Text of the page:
On the other hand, Albies hasn’t ever had that issue. Over his minor league career, he struck out in just 15.1% of his plate appearances. That rate even dropped to 14.8% during his rookie season last year. Speaking of last year, when you combine Albies’ stats from Triple-A and in the Majors, he had a line of .285/15/69/101/29 over 628 at-bats. You know what’s even more impressive? Getting caught stealing only three times in 2017 and converting on 79.1% of your stolen base attempts as a professional. Oh yeah, did I mention he was only 20 years old last season? Damn impressive, Ozzie.
Coming up through the minors, Albies was given a 60-grade hit tool and 70-grade speed. His power was always deemed below average, but he’s beginning to drive the ball more as he matures as a hitter and adds strength. Don’t expect any 30+ home run seasons, but 15-20 seems about right. Add in a likely .300 average and 40+ steals, and you have a fantasy star in the making.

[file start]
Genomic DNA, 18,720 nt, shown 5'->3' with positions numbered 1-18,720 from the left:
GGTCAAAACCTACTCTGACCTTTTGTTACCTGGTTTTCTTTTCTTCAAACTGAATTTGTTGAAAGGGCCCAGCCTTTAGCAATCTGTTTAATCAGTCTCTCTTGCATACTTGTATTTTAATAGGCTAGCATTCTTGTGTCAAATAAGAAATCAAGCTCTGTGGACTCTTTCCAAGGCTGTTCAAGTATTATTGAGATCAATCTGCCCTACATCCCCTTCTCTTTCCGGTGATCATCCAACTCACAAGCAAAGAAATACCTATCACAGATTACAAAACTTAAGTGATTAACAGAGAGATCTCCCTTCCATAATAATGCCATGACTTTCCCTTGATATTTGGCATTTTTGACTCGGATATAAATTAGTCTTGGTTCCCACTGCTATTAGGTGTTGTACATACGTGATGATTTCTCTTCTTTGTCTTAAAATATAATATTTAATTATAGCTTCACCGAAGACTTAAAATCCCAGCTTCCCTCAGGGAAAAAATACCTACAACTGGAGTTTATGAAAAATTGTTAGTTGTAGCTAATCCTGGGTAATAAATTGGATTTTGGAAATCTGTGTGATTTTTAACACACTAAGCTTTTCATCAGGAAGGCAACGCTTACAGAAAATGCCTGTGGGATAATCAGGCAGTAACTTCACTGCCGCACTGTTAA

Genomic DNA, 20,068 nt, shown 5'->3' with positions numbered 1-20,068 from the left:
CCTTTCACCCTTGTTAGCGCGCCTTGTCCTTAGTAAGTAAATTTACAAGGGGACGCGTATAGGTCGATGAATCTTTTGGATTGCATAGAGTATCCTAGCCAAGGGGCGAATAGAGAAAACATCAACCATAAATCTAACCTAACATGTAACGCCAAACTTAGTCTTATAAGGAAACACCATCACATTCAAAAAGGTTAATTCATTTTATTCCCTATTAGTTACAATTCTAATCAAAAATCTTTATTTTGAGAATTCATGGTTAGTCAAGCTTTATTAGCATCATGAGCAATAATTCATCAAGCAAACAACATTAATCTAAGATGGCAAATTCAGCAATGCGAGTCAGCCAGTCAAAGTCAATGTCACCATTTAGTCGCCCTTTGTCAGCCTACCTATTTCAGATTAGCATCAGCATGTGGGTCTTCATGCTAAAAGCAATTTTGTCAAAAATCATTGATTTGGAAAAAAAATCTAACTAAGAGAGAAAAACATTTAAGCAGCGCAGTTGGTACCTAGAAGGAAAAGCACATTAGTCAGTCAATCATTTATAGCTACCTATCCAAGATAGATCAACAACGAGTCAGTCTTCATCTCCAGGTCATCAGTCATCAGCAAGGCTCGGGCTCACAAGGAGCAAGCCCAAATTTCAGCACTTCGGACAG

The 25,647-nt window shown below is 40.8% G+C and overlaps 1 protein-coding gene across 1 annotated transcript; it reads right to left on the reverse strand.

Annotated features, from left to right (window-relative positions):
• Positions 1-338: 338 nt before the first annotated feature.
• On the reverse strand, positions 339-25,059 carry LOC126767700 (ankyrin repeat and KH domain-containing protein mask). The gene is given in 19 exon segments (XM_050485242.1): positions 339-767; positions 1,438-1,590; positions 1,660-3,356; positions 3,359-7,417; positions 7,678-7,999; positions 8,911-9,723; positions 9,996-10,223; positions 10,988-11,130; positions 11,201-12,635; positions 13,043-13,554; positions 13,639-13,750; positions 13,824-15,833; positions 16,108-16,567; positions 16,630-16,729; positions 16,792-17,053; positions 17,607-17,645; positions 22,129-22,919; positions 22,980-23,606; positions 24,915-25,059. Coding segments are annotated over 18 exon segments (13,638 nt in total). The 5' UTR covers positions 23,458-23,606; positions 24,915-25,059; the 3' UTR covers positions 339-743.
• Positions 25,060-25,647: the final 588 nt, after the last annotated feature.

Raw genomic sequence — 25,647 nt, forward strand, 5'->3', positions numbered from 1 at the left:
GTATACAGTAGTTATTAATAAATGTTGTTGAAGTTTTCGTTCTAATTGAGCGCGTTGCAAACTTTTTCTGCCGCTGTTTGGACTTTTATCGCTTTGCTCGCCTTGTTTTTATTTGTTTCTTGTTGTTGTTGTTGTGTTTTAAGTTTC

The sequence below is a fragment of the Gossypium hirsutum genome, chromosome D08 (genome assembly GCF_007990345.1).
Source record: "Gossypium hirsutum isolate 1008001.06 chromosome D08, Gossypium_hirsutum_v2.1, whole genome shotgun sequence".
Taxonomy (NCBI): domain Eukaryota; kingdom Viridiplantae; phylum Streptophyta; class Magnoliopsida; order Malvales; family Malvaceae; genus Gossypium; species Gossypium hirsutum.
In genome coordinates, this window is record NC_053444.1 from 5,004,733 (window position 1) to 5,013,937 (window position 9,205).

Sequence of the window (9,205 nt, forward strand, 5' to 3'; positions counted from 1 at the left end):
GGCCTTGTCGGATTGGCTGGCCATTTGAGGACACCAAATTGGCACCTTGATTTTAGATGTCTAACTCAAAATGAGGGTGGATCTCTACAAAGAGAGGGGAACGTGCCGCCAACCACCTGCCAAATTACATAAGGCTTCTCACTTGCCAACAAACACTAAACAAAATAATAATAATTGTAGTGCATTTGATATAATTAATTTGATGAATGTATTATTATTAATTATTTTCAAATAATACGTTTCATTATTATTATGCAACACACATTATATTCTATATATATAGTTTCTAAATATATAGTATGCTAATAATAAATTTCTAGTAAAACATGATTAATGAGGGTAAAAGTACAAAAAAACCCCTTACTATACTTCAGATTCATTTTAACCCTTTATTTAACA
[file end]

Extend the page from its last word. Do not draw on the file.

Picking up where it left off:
That could all happen as soon as this season, too. The power edge goes to Moncada here, but I’m giving Albies the edge everywhere else. I’m going off the rails on this crazy train in 2018. C’mon, you knew I’d have to work one Ozzie Osbourne reference in here. Get the signs ready … Albies/Cross 2020.
Our buddies on The Baseball Show, Andy Singleton and Ralph Lifshitz, are buying into Albies in a big way, too.
Mick Ciallela (@themick23)
It feels like we’ve been hearing about Yoan Moncada forever, and yet he is still just 22 years old. He has a tantalizing combination of power and speed and should be a fantasy asset for years to come. However, I think Moncada is still a little too raw to count on in 2018. His strikeout rate is something I just cannot get past. Moncada has struck out in a whopping 34.3 percent of his 251 MLB plate appearances. And this isn’t a sudden byproduct of being called up too soon. Moncada also struck out in 30.3 percent of his minor league plate appearance. I’m afraid we are looking at a .230 hitter until Moncada matures as a hitter. As the old saying goes, “you can’t steal first.”
Speaking of steals, Moncada’s prowess on the basepaths also might be a bit overstated. After stealing 94 bases during two seasons in Boston’s farm system, Moncada had only 20 swipes in 2017, including just three in 54 games after being called up by the White Sox. I envision Moncada as Javier Baez with a better eye but with a lower batting average. Moncada will surely be a fantasy asset sooner rather than later, but you should not expect a top-10 finish at second base quite yet in 2018.